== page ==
Petaluma mall owner sues city over zoning amendment he says botched Home Depot deal

The owner of the Plaza North Mall has filed a lawsuit against the City of Petaluma after city leaders approved and passed a zoning amendment this summer that would have led Home Depot to withdraw from an occupancy proposal of part of the shopping center.

Charles Syers, owner of the 19-acre mall property on North McDowell Boulevard in Petaluma, filed a formal lawsuit Aug. 24 in Sonoma County Superior Court seeking an injunction to stay the amendment, which requires a further environmental scrutiny before commercial businesses can lock down retail space over 25,000 square feet.

Syers is also seeking compensation associated with legal damages because he asserted that the zoning change violates California’s Environmental Quality Act, the city’s general plan and his rights as a landlord, according to the complaint.

The amendment also reflects an abuse of the city’s police powers, according to the complaint, because it interfered with the contract it had established with Home Depot.

In the complaint, Syers called the city’s approval of the rezoning “hasty, reckless and illegal” and asked that it be declared void and invalid.

“The (city’s) enactment of the zoning change will result in a significant decline in business activity, job opportunities, and a significant loss of tax revenue that will otherwise benefit the city and the community as a whole,” says the complaint. “The (city’s) actions will have a huge detrimental economic effect and devaluation of the mall.”

The 90,000-square-foot building, which was Kmart’s longtime home before it closed in 2020, would have been the first subject of a full environmental review under the amendment, as Home Depot Inc. eyed the flagship building .

In February 2021, Syers and Home Depot entered into a lease agreement for the space, and store officials submitted an application to the city in November for approval to demolish the original building and build a new one. 107,891 square foot main building and 28,216 square foot garden centre.

A month later, according to the complaint, city staff deemed the application “incomplete,” citing the need to complete studies of potential impacts, including traffic, air and noise studies.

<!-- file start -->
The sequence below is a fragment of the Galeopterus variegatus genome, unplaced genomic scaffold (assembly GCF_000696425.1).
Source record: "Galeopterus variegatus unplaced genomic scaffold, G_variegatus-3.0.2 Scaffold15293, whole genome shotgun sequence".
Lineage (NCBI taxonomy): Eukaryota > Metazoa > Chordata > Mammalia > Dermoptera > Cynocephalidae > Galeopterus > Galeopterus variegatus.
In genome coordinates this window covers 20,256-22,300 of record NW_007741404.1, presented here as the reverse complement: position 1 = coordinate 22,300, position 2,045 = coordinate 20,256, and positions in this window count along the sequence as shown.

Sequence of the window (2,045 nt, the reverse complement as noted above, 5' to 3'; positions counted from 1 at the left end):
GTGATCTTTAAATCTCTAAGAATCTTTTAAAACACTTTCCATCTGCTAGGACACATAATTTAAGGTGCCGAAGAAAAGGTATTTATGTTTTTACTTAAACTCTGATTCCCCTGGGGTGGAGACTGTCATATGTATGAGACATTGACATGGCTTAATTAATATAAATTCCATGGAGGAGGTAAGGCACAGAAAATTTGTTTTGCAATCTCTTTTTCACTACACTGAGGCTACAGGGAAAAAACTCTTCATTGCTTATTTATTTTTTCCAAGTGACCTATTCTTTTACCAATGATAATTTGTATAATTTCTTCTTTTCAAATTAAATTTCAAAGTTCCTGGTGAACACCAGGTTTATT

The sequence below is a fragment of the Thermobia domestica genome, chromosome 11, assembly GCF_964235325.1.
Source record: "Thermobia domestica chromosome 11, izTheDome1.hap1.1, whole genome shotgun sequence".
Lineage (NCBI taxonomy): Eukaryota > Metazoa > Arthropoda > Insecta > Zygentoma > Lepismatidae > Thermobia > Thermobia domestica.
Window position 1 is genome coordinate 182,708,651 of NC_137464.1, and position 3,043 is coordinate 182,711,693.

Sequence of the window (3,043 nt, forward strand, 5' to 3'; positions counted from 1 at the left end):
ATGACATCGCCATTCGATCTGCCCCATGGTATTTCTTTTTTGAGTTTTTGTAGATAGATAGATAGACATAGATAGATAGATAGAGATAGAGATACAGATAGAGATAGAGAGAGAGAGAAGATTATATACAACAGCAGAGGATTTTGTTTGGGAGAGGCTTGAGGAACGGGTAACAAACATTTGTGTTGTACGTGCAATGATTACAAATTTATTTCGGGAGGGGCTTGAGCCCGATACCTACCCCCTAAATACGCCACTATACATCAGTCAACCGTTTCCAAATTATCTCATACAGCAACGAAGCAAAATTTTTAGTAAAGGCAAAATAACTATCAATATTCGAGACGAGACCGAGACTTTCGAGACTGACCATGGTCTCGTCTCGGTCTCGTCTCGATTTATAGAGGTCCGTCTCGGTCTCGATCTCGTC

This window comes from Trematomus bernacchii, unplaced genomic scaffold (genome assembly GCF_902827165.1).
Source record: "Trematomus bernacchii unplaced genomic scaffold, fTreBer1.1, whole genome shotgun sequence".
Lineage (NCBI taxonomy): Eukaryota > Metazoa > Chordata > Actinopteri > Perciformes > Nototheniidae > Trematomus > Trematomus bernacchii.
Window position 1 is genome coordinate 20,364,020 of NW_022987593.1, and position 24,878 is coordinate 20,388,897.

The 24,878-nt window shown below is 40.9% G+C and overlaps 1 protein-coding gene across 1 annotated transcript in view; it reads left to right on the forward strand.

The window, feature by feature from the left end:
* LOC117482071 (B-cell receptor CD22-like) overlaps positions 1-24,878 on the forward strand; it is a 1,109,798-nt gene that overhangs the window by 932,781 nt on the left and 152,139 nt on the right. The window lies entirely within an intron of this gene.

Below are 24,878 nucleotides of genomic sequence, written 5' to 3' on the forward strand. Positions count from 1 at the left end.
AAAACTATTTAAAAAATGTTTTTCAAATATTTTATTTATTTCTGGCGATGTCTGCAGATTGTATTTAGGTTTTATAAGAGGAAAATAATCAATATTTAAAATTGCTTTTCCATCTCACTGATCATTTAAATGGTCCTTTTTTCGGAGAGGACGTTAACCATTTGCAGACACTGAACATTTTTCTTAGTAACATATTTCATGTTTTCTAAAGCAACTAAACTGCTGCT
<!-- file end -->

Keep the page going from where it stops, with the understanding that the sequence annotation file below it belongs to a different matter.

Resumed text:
“(Home Depot) repeatedly attempted to respond to the city’s requests for ‘more information’ through repeated submissions, but the city persisted in requesting additional information, which had nothing to do with the request. “said Syers in the complaint.

The amendment, which requires large commercial businesses to obtain a conditional use permit from the city’s Planning Commission, was introduced without any formal notice to him or Home Depot, Syers said in the complaint.

The ordinance was first approved in July and officially passed on August 1. Its passage was applauded by residents and advocates who said it would help bring the city closer to achieving carbon neutral goals by putting controls on large stores that have the potential to bring traffic and impacts air pollution over the city.

In the complaint, Syers claimed that the new zoning ordinance would create “further hurdles, delays and burdens” and add at least one to two years of additional delay to the completion of the project.

He alleged the ordinance was created as a way to “protect Friedman’s,” which offers home improvement services and supplies less than a mile down the road, and ultimately prevent Home Depot from expanding. in the Petaluma area.

But city officials said Syers’ claims lacked merit and the new zoning ordinance had a “solid legal basis.”

“The zoning amendment does not prohibit a use where the use was previously permitted, but requires the Planning Commission to conclude that the proposed use is not a public nuisance and injurious to the community”, said Assistant City Attorney Dylan Brady. email Tuesday.

Plaza North Mall is home to more than two dozen businesses, including Don Pancho Mexican Restaurant, Hunan Village Restaurant, and Club Pilates. Many expressed support for the Home Depot addition because of the foot traffic they said it would bring to their stores.

Amelia Parreira is an editor for the Argus-Courier. She can be reached at [email protected] or 707-521-5208.

Edwin S. Wolfe